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Comune di Bisceglie
The harbour
The harbour
Coat of arms of Bisceglie
Coat of arms
Bisceglie is located in Italy
Location of Bisceglie in Italy
Coordinates: 41°14′35″N 16°30′19″E / 41.24306°N 16.50528°E / 41.24306; 16.50528
Country Italy
Region  Apulia
Province / Metropolitan city Barletta-Andria-Trani (BT)
 • Mayor Francesco Carlo Spina (Scelta Civica)
 • Total 68.48 km2 (26.44 sq mi)
Elevation 16 m (52 ft)
Population (1 January 2014)[1]
 • Total 55,424
 • Density 810/km2 (2,100/sq mi)
Demonym(s) Biscegliesi
Time zone CET (UTC+1)
 • Summer (DST) CEST (UTC+2)
Postal code 76011
Dialing code 080
Patron saint Sts. Maurus, Sergius and Pantaleon[2]
Saint day First Monday in August
Website Official website

Bisceglie (Italian pronunciation: [biʃˈʃeʎʎe]) is a town and comune on the Adriatic Sea, with a population of c. 55,424, in the province of Barletta-Andria-Trani, Apulia (Italian: Puglia), in southern Italy.


According to one theory, in Roman times there would have been a settlement here called Vigiliae (Vigil). The modern city was founded by the Normans in the 11th century and enlarged under the Aragonese dynasty of Naples in the 15th century.

Ecclesiastical history[edit]

Around 800 AD, the Diocese of Bisceglie was established.

It was suppressed on 27 June 1818, its territory and title being merged into the Metropolitan Archdiocese of Trani-Bisceglie.[3][4]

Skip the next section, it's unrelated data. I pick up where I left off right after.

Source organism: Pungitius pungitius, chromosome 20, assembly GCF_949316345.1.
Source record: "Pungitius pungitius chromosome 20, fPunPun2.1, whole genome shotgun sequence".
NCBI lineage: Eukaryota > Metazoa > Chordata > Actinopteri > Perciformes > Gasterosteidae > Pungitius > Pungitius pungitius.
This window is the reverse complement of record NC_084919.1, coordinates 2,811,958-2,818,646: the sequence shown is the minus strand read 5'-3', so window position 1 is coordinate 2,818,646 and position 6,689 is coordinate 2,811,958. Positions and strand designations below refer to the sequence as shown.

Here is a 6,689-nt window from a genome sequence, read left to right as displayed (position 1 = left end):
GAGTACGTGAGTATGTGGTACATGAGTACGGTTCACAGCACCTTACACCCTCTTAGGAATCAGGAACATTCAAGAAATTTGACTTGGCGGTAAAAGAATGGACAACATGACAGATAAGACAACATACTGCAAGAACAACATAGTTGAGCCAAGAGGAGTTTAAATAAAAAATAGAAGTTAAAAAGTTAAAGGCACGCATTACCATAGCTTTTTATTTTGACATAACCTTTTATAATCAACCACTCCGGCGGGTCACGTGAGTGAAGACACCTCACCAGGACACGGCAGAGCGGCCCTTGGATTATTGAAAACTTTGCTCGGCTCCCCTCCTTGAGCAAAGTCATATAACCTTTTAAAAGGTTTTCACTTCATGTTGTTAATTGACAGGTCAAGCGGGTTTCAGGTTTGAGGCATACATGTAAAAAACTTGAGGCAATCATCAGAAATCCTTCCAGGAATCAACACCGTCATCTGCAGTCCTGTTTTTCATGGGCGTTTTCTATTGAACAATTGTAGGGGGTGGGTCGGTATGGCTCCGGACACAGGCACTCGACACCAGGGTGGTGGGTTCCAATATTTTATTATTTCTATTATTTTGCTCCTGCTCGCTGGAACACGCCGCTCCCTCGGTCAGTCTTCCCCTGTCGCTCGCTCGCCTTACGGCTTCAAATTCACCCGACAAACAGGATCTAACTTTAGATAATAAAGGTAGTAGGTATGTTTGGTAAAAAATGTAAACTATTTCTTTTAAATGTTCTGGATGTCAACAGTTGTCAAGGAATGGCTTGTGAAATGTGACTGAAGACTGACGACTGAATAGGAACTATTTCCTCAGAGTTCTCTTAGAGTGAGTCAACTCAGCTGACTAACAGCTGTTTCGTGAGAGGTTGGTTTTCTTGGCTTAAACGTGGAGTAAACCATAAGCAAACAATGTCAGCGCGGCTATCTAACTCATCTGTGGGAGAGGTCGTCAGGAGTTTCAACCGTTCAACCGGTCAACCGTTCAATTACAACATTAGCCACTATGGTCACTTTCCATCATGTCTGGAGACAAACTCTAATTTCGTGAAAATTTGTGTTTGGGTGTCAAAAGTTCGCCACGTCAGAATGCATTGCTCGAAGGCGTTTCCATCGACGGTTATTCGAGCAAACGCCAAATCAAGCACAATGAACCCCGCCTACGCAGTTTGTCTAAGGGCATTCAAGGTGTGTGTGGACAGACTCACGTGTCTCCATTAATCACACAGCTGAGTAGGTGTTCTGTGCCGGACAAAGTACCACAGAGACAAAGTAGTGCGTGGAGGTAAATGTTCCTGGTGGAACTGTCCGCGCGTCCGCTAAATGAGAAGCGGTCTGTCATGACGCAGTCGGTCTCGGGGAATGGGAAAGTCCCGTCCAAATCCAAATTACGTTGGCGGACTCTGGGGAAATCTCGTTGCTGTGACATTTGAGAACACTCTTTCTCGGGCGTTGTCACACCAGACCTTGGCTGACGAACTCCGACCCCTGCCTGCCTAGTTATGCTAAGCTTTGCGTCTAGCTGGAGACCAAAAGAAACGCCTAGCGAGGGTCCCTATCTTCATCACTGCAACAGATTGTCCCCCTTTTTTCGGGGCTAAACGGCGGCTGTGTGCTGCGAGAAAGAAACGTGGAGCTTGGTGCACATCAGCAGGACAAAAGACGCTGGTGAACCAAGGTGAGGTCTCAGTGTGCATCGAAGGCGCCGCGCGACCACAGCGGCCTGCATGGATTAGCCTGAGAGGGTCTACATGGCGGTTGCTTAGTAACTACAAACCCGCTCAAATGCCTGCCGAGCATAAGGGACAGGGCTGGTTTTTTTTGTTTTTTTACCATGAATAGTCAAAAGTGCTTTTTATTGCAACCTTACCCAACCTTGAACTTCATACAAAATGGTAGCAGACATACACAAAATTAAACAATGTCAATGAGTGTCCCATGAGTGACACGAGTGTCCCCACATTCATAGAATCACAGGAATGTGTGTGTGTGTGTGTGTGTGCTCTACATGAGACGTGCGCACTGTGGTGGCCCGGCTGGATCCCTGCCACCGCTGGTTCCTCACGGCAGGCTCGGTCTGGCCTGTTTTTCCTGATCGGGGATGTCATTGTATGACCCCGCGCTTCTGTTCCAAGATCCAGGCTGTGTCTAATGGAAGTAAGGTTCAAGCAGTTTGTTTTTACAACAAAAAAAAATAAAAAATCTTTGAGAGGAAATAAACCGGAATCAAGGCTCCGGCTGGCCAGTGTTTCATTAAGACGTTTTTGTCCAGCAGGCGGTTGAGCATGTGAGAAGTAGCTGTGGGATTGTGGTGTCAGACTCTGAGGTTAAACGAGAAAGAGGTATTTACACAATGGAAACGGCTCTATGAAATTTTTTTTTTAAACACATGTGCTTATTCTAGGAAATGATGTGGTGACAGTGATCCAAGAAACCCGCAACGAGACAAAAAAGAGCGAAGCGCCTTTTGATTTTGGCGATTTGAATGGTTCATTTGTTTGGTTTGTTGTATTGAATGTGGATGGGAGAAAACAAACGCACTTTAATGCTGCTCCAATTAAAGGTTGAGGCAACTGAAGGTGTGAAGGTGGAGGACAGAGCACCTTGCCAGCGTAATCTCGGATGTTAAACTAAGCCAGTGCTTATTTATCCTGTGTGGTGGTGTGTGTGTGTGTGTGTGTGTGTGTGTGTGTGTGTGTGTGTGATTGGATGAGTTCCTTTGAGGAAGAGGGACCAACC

Main sights[edit]

  • Cathedral (13th century)
  • Church of Santa Margherita, in Romanesque-Apulian style (12th century), with fine canopied tombs of the Falcone family[5]
  • Norman castle and tower
  • Abbey of S. Adoeno (11th century)
  • grottoes of Santa Croce
  • 4 dolmens

Also notable is the naturalistic area of Pantano-Ripalta.

Twin towns — Sister cities[edit]

Bisceglie is twinned with :

Notable people[edit]


Bisceglie railway station links the town with cities such as Rome, Bologna, Ancona, Foggia, Bari, Lecce and Taranto.

Neighbouring communes[edit]

Corato, Molfetta, Ruvo di Puglia, Terlizzi, Trani, Andria

Sources and External links[edit]


  1. ^ Population data from Istat
  2. ^ Source for patrons:
  3. ^ "Diocese of Bisceglie" David M. Cheney. Retrieved October 7, 2016
  4. ^ "Diocese of Bisceglie" Gabriel Chow. Retrieved October 7, 2016
  5. ^ Wikisource-logo.svg Chisholm, Hugh, ed. (1911). "Bisceglie". Encyclopædia Britannica. 3 (11th ed.). Cambridge University Press. p. 992.